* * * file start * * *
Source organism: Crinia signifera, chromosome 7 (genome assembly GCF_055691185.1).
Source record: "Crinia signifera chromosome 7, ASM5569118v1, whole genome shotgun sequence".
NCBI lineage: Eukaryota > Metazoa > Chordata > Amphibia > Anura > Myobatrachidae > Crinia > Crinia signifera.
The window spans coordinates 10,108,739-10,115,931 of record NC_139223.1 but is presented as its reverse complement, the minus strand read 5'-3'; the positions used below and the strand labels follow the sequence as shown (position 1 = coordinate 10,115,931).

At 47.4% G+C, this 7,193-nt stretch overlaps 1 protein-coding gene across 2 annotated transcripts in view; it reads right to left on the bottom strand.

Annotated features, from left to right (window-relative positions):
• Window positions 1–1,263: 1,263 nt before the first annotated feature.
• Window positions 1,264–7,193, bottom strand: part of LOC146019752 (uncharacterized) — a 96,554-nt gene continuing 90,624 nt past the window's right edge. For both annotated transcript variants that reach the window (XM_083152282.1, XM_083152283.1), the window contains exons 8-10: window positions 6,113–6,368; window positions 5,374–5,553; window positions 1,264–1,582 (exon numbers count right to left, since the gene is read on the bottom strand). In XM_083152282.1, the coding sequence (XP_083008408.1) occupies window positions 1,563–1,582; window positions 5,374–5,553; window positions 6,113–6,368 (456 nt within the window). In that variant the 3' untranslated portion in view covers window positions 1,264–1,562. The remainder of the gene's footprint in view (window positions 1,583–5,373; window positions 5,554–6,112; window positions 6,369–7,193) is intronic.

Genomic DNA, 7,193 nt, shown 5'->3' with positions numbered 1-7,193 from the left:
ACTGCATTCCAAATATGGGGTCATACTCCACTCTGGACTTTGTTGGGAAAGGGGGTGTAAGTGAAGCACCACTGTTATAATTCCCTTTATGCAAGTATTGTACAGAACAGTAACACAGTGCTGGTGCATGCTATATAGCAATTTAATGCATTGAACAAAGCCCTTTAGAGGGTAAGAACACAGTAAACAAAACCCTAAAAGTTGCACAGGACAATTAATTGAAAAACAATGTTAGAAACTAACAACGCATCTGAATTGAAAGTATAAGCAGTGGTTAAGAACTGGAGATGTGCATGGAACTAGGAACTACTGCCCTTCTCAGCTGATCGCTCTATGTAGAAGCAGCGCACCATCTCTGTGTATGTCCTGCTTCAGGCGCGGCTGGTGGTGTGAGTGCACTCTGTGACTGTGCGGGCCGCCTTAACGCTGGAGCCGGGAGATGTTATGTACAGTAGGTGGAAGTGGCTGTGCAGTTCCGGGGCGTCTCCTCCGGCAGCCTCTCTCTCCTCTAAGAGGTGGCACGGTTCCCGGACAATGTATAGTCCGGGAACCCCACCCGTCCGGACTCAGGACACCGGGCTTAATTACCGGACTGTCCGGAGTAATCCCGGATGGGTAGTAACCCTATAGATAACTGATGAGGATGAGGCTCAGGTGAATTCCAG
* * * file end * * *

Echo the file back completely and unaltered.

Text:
Source organism: Crinia signifera, chromosome 7 (genome assembly GCF_055691185.1).
Source record: "Crinia signifera chromosome 7, ASM5569118v1, whole genome shotgun sequence".
NCBI lineage: Eukaryota > Metazoa > Chordata > Amphibia > Anura > Myobatrachidae > Crinia > Crinia signifera.
The window spans coordinates 10,108,739-10,115,931 of record NC_139223.1 but is presented as its reverse complement, the minus strand read 5'-3'; the positions used below and the strand labels follow the sequence as shown (position 1 = coordinate 10,115,931).

At 47.4% G+C, this 7,193-nt stretch overlaps 1 protein-coding gene across 2 annotated transcripts in view; it reads right to left on the bottom strand.

Annotated features, from left to right (window-relative positions):
• Window positions 1–1,263: 1,263 nt before the first annotated feature.
• Window positions 1,264–7,193, bottom strand: part of LOC146019752 (uncharacterized) — a 96,554-nt gene continuing 90,624 nt past the window's right edge. For both annotated transcript variants that reach the window (XM_083152282.1, XM_083152283.1), the window contains exons 8-10: window positions 6,113–6,368; window positions 5,374–5,553; window positions 1,264–1,582 (exon numbers count right to left, since the gene is read on the bottom strand). In XM_083152282.1, the coding sequence (XP_083008408.1) occupies window positions 1,563–1,582; window positions 5,374–5,553; window positions 6,113–6,368 (456 nt within the window). In that variant the 3' untranslated portion in view covers window positions 1,264–1,562. The remainder of the gene's footprint in view (window positions 1,583–5,373; window positions 5,554–6,112; window positions 6,369–7,193) is intronic.

Genomic DNA, 7,193 nt, shown 5'->3' with positions numbered 1-7,193 from the left:
ACTGCATTCCAAATATGGGGTCATACTCCACTCTGGACTTTGTTGGGAAAGGGGGTGTAAGTGAAGCACCACTGTTATAATTCCCTTTATGCAAGTATTGTACAGAACAGTAACACAGTGCTGGTGCATGCTATATAGCAATTTAATGCATTGAACAAAGCCCTTTAGAGGGTAAGAACACAGTAAACAAAACCCTAAAAGTTGCACAGGACAATTAATTGAAAAACAATGTTAGAAACTAACAACGCATCTGAATTGAAAGTATAAGCAGTGGTTAAGAACTGGAGATGTGCATGGAACTAGGAACTACTGCCCTTCTCAGCTGATCGCTCTATGTAGAAGCAGCGCACCATCTCTGTGTATGTCCTGCTTCAGGCGCGGCTGGTGGTGTGAGTGCACTCTGTGACTGTGCGGGCCGCCTTAACGCTGGAGCCGGGAGATGTTATGTACAGTAGGTGGAAGTGGCTGTGCAGTTCCGGGGCGTCTCCTCCGGCAGCCTCTCTCTCCTCTAAGAGGTGGCACGGTTCCCGGACAATGTATAGTCCGGGAACCCCACCCGTCCGGACTCAGGACACCGGGCTTAATTACCGGACTGTCCGGAGTAATCCCGGATGGGTAGTAACCCTATAGATAACTGATGAGGATGAGGCTCAGGTGAATTCCAG